A decedent's home is often his most valuable asset, but that doesn't necessarily mean he lived long enough to pay it off. When you inherit a home encumbered by a mortgage, you inherit both: you get the property, and you get the loan. The good news is that the lender can't call the loan due as long as you make the payments.
When you inherit a home with a mortgage, you have the option to assume the mortgage and make the required payments, or you can opt not to accept the property.
Normally, when a property changes ownership, the mortgage lender has the right to demand full payment of the entire loan balance. Most mortgages include "due on sale" clauses that allow lenders to call the mortgage balance due if the home changes hands. At one point in time, this applied even if the homeowner gave away ownership of the property without compensation, such as by bequeathing it in his will.
The Garn-St. Germain Depository Institutions Act of 1982 changed that, exempting bequests from these clauses. Under the terms of this federal law, lenders can't call a mortgage due if the home transfers either to a joint tenant, to a tenant by the entirety, or to a family member under the terms of a will. The mortgage stays in place, it's still due and owing, and someone has to make the payments. Some states, such as California, have similar rules in their probate codes.
Assuming the Loan
Ideally, the decedent's will addresses the problem of the mortgage. It may direct that the executor of the estate should pay off the loan with other assets, liquidating them if necessary. In this case, you'd receive the property free and clear. Otherwise, if you want to keep the home, you must make the mortgage payments yourself. The lender might require you to officially assume the loan, personally taking responsibility for it, but it can't deny you the right to keep making the payments. It can't force you to refinance the mortgage into one in your own name.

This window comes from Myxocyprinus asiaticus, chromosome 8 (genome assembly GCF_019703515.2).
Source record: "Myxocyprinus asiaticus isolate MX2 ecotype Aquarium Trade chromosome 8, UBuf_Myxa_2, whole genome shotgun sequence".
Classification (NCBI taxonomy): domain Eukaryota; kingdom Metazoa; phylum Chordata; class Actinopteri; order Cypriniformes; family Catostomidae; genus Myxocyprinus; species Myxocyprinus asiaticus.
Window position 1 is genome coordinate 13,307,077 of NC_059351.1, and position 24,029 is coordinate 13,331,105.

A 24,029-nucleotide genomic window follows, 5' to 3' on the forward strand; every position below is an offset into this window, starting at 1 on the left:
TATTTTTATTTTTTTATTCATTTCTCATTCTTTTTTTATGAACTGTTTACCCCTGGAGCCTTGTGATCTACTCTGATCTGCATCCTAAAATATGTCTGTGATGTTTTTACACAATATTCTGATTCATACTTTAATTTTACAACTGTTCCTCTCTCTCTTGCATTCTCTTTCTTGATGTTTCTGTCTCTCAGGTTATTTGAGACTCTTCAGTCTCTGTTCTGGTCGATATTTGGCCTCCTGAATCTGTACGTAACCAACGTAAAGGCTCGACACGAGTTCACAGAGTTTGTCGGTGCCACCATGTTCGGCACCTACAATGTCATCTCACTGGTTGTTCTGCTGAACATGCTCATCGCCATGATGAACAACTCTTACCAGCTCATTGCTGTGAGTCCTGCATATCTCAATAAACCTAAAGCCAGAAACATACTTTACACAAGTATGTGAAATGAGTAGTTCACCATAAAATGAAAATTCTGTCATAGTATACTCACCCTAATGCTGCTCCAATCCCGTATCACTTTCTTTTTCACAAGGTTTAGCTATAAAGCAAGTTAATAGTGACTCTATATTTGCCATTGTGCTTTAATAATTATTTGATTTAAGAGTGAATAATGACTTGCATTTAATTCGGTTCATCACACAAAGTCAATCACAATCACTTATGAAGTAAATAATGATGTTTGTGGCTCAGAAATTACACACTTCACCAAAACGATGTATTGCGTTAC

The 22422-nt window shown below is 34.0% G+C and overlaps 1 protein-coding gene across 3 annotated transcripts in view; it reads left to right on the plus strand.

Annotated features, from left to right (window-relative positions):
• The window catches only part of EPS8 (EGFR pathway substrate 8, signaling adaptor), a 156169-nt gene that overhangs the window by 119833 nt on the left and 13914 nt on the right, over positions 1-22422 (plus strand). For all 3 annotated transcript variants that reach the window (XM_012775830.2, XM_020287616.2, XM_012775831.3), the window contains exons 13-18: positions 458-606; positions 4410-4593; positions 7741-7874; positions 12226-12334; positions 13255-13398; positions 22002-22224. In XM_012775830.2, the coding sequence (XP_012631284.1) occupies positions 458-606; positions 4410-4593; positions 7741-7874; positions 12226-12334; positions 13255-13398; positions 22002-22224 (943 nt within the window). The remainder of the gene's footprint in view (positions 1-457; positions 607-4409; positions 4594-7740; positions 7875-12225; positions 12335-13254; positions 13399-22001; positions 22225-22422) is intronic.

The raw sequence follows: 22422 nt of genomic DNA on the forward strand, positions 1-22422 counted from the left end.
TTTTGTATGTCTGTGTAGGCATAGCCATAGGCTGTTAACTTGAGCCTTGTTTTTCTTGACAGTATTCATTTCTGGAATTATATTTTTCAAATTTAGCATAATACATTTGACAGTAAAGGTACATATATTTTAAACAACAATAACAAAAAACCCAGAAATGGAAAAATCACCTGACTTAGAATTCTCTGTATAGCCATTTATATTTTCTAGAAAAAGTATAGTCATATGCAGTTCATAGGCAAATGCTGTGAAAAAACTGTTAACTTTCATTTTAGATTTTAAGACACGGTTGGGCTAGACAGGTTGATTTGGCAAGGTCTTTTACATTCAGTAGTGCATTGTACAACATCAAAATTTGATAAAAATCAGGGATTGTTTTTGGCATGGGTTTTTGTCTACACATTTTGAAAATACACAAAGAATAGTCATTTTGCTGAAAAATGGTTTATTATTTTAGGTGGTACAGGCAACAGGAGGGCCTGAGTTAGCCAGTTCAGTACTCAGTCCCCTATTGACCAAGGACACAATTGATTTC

Let it Go to Foreclosure
If you don't want the liability of the mortgage, or if you can't afford it, no one can force you to take the property. If you don't, and if neither you nor the decedent's estate make the mortgage payments, the lender will eventually foreclose. This is typically only a viable option if the property is underwater – the mortgage balance exceeds its fair market value.
If the property has any equity, the executor of the estate would have a duty to protect it for the decedent's other beneficiaries, usually by selling the home and distributing the proceeds among them. Otherwise, the lender could initiate a foreclosure action, but it would file it against the estate, not you. Your own credit history wouldn't suffer any damage.
If the home isn't underwater, but you just don't want it or you can't handle the mortgage payments, you can sell the property after you inherit it. The equity proceeds are then yours to do with as you please. However, this would necessitate making the mortgage payments until the time of sale, and sales can sometimes take a while. If you decide to rent the property for enough to cover the mortgage and other expenses, the lender might require you to refinance because you're not living there yourself.
The Garn-St. Germain Depository Institutions Act of 1982 specifically protects family members who inherit. If you're not related to the decedent, consult with an attorney to make sure of your rights. You also might want to seek professional help if you are a relative, but the lender insists that you refinance to pay off the mortgage.
- LegalBeagle: What Happens If I Inherit Property With a Mortgage?
- NOLO: If I'm Not on the Mortgage, Can the Bank Foreclose After My Spouse Dies?
- Quicken Loans: What Happens to a Mortgage When the Borrower Dies?
- U.S. Mortgage Insurers. "Low Down Payment Facts." Accessed Sept. 3, 2020.
- Consumer Financial Protection Bureau. "What Is a Second Mortgage Loan or "Junior-Lien"?" Accessed Sept. 3, 2020.
- IRS. "Publication 936 (2019), Home Mortgage Interest Deduction." Accessed Sept. 3, 2020.
Beverly Bird has been writing professionally for over 30 years. She is also a paralegal, specializing in areas of personal finance, bankruptcy and estate law. She writes as the tax expert for The Balance.